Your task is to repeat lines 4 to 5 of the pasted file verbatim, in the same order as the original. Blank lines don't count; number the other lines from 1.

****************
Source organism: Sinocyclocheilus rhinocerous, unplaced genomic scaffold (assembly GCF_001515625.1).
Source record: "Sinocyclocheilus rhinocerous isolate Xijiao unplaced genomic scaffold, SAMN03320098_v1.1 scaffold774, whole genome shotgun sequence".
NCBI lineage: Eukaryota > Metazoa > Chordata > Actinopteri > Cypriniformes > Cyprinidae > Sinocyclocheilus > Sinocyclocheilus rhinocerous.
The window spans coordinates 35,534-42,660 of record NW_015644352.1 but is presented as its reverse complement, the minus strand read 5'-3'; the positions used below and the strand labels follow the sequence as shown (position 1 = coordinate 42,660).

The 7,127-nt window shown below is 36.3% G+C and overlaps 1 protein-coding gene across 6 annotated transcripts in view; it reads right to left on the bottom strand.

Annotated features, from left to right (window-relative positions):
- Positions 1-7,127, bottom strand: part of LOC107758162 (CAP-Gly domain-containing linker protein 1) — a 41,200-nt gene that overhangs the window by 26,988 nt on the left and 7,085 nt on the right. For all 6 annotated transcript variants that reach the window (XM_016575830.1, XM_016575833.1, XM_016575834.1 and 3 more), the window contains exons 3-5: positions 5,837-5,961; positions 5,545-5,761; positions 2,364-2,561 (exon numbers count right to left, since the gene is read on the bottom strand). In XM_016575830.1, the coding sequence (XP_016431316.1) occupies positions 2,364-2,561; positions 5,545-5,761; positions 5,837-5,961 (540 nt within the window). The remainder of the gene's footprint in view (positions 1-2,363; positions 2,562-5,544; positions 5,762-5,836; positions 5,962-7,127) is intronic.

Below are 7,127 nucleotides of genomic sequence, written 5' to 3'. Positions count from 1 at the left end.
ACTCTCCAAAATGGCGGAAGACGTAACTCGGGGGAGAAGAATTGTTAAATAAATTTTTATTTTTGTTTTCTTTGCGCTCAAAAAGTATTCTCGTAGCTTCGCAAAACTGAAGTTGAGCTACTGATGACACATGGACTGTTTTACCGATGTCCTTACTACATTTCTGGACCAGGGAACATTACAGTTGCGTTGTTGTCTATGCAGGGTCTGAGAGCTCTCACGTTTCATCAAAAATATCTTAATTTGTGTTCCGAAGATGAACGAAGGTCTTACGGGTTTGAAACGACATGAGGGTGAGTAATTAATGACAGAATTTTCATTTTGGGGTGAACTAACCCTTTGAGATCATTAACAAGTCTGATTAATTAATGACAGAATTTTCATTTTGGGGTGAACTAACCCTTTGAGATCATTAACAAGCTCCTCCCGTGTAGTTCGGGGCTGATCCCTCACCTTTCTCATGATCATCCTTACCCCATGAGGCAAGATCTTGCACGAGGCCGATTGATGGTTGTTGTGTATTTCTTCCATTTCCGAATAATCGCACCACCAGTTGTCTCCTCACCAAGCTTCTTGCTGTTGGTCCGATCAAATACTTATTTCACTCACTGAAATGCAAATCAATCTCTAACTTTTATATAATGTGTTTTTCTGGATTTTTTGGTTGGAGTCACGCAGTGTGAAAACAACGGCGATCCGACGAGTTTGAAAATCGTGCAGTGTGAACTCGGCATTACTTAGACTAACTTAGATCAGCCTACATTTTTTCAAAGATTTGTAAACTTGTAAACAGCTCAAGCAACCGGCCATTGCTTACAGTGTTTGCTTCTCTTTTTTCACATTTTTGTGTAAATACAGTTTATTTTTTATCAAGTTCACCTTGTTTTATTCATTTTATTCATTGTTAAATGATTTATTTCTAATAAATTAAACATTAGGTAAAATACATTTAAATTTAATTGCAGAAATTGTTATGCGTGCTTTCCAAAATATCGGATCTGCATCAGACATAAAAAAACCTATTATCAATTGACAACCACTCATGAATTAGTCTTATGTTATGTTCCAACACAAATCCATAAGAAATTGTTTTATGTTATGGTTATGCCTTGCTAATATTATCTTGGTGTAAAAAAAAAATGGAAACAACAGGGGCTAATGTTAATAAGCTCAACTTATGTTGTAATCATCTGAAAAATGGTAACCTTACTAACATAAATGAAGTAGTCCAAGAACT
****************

The window spans coordinates 35,534-42,660 of record NW_015644352.1 but is presented as its reverse complement, the minus strand read 5'-3'; the positions used below and the strand labels follow the sequence as shown (position 1 = coordinate 42,660).

The 7,127-nt window shown below is 36.3% G+C and overlaps 1 protein-coding gene across 6 annotated transcripts in view; it reads right to left on the bottom strand.